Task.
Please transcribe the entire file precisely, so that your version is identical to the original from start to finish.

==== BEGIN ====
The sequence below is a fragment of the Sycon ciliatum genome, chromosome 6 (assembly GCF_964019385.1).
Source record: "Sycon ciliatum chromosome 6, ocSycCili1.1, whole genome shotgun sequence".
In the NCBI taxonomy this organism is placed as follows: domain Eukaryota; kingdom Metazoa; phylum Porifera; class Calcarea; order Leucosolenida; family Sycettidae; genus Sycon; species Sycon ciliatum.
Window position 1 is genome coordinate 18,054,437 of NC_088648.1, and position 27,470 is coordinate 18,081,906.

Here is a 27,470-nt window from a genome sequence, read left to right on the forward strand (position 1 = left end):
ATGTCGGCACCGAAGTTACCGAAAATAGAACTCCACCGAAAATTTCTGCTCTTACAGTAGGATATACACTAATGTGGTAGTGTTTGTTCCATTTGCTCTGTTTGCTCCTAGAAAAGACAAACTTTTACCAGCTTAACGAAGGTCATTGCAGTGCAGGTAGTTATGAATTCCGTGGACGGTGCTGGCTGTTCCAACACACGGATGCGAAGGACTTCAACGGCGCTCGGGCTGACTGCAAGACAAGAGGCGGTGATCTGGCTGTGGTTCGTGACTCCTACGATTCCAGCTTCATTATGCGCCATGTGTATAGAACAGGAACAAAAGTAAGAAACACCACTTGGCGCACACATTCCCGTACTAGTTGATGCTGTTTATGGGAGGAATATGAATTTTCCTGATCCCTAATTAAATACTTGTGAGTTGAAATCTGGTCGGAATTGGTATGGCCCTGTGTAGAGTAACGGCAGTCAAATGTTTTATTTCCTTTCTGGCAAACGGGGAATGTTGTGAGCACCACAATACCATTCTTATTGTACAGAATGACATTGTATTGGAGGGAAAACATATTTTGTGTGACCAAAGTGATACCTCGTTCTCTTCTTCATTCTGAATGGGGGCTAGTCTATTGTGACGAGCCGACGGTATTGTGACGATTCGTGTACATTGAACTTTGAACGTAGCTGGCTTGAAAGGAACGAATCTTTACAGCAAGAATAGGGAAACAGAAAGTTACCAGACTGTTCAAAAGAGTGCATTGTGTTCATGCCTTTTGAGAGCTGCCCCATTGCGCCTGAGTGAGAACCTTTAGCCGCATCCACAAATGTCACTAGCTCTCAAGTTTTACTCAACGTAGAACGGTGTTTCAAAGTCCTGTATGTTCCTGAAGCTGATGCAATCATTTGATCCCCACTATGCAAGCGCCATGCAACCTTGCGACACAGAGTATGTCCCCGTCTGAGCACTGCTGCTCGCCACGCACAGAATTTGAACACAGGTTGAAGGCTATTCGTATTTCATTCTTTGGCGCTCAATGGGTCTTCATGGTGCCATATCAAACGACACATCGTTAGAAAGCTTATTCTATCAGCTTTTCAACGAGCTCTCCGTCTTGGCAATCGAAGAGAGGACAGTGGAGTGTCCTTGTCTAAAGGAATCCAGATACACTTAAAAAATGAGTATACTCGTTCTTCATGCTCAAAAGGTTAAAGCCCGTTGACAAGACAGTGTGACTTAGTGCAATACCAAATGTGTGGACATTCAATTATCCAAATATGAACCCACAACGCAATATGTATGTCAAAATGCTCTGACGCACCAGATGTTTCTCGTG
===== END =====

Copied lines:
The sequence below is a fragment of the Sycon ciliatum genome, chromosome 6 (assembly GCF_964019385.1).
Source record: "Sycon ciliatum chromosome 6, ocSycCili1.1, whole genome shotgun sequence".
In the NCBI taxonomy this organism is placed as follows: domain Eukaryota; kingdom Metazoa; phylum Porifera; class Calcarea; order Leucosolenida; family Sycettidae; genus Sycon; species Sycon ciliatum.
Window position 1 is genome coordinate 18,054,437 of NC_088648.1, and position 27,470 is coordinate 18,081,906.

Here is a 27,470-nt window from a genome sequence, read left to right on the forward strand (position 1 = left end):
ATGTCGGCACCGAAGTTACCGAAAATAGAACTCCACCGAAAATTTCTGCTCTTACAGTAGGATATACACTAATGTGGTAGTGTTTGTTCCATTTGCTCTGTTTGCTCCTAGAAAAGACAAACTTTTACCAGCTTAACGAAGGTCATTGCAGTGCAGGTAGTTATGAATTCCGTGGACGGTGCTGGCTGTTCCAACACACGGATGCGAAGGACTTCAACGGCGCTCGGGCTGACTGCAAGACAAGAGGCGGTGATCTGGCTGTGGTTCGTGACTCCTACGATTCCAGCTTCATTATGCGCCATGTGTATAGAACAGGAACAAAAGTAAGAAACACCACTTGGCGCACACATTCCCGTACTAGTTGATGCTGTTTATGGGAGGAATATGAATTTTCCTGATCCCTAATTAAATACTTGTGAGTTGAAATCTGGTCGGAATTGGTATGGCCCTGTGTAGAGTAACGGCAGTCAAATGTTTTATTTCCTTTCTGGCAAACGGGGAATGTTGTGAGCACCACAATACCATTCTTATTGTACAGAATGACATTGTATTGGAGGGAAAACATATTTTGTGTGACCAAAGTGATACCTCGTTCTCTTCTTCATTCTGAATGGGGGCTAGTCTATTGTGACGAGCCGACGGTATTGTGACGATTCGTGTACATTGAACTTTGAACGTAGCTGGCTTGAAAGGAACGAATCTTTACAGCAAGAATAGGGAAACAGAAAGTTACCAGACTGTTCAAAAGAGTGCATTGTGTTCATGCCTTTTGAGAGCTGCCCCATTGCGCCTGAGTGAGAACCTTTAGCCGCATCCACAAATGTCACTAGCTCTCAAGTTTTACTCAACGTAGAACGGTGTTTCAAAGTCCTGTATGTTCCTGAAGCTGATGCAATCATTTGATCCCCACTATGCAAGCGCCATGCAACCTTGCGACACAGAGTATGTCCCCGTCTGAGCACTGCTGCTCGCCACGCACAGAATTTGAACACAGGTTGAAGGCTATTCGTATTTCATTCTTTGGCGCTCAATGGGTCTTCATGGTGCCATATCAAACGACACATCGTTAGAAAGCTTATTCTATCAGCTTTTCAACGAGCTCTCCGTCTTGGCAATCGAAGAGAGGACAGTGGAGTGTCCTTGTCTAAAGGAATCCAGATACACTTAAAAAATGAGTATACTCGTTCTTCATGCTCAAAAGGTTAAAGCCCGTTGACAAGACAGTGTGACTTAGTGCAATACCAAATGTGTGGACATTCAATTATCCAAATATGAACCCACAACGCAATATGTATGTCAAAATGCTCTGACGCACCAGATGTTTCTCGTG